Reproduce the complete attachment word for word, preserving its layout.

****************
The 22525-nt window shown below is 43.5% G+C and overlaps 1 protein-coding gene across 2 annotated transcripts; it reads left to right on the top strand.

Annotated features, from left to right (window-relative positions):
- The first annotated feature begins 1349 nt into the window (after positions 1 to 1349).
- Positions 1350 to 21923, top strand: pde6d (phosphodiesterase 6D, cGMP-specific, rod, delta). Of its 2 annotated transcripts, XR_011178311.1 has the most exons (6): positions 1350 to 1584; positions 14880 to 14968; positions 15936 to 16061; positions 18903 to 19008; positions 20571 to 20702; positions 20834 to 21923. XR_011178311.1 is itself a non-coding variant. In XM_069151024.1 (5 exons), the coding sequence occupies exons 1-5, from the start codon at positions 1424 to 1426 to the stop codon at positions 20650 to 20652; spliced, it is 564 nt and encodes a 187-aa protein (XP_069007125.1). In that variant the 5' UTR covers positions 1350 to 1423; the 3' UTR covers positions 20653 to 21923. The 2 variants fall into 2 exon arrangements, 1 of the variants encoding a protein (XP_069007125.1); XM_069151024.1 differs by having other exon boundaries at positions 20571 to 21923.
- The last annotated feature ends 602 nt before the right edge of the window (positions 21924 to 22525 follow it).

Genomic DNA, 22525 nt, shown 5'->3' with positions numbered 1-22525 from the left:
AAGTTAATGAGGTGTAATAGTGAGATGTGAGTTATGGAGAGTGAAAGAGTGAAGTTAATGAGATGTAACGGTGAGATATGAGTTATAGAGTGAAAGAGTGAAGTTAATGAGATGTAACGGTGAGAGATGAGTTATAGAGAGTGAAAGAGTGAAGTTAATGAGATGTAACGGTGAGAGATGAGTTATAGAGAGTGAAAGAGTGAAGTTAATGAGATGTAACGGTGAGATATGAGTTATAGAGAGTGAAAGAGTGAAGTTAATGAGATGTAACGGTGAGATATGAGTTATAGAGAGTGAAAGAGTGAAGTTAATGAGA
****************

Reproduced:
The 22525-nt window shown below is 43.5% G+C and overlaps 1 protein-coding gene across 2 annotated transcripts; it reads left to right on the top strand.

Annotated features, from left to right (window-relative positions):
- The first annotated feature begins 1349 nt into the window (after positions 1 to 1349).
- Positions 1350 to 21923, top strand: pde6d (phosphodiesterase 6D, cGMP-specific, rod, delta). Of its 2 annotated transcripts, XR_011178311.1 has the most exons (6): positions 1350 to 1584; positions 14880 to 14968; positions 15936 to 16061; positions 18903 to 19008; positions 20571 to 20702; positions 20834 to 21923. XR_011178311.1 is itself a non-coding variant. In XM_069151024.1 (5 exons), the coding sequence occupies exons 1-5, from the start codon at positions 1424 to 1426 to the stop codon at positions 20650 to 20652; spliced, it is 564 nt and encodes a 187-aa protein (XP_069007125.1). In that variant the 5' UTR covers positions 1350 to 1423; the 3' UTR covers positions 20653 to 21923. The 2 variants fall into 2 exon arrangements, 1 of the variants encoding a protein (XP_069007125.1); XM_069151024.1 differs by having other exon boundaries at positions 20571 to 21923.
- The last annotated feature ends 602 nt before the right edge of the window (positions 21924 to 22525 follow it).

Genomic DNA, 22525 nt, shown 5'->3' with positions numbered 1-22525 from the left:
AAGTTAATGAGGTGTAATAGTGAGATGTGAGTTATGGAGAGTGAAAGAGTGAAGTTAATGAGATGTAACGGTGAGATATGAGTTATAGAGTGAAAGAGTGAAGTTAATGAGATGTAACGGTGAGAGATGAGTTATAGAGAGTGAAAGAGTGAAGTTAATGAGATGTAACGGTGAGAGATGAGTTATAGAGAGTGAAAGAGTGAAGTTAATGAGATGTAACGGTGAGATATGAGTTATAGAGAGTGAAAGAGTGAAGTTAATGAGATGTAACGGTGAGATATGAGTTATAGAGAGTGAAAGAGTGAAGTTAATGAGA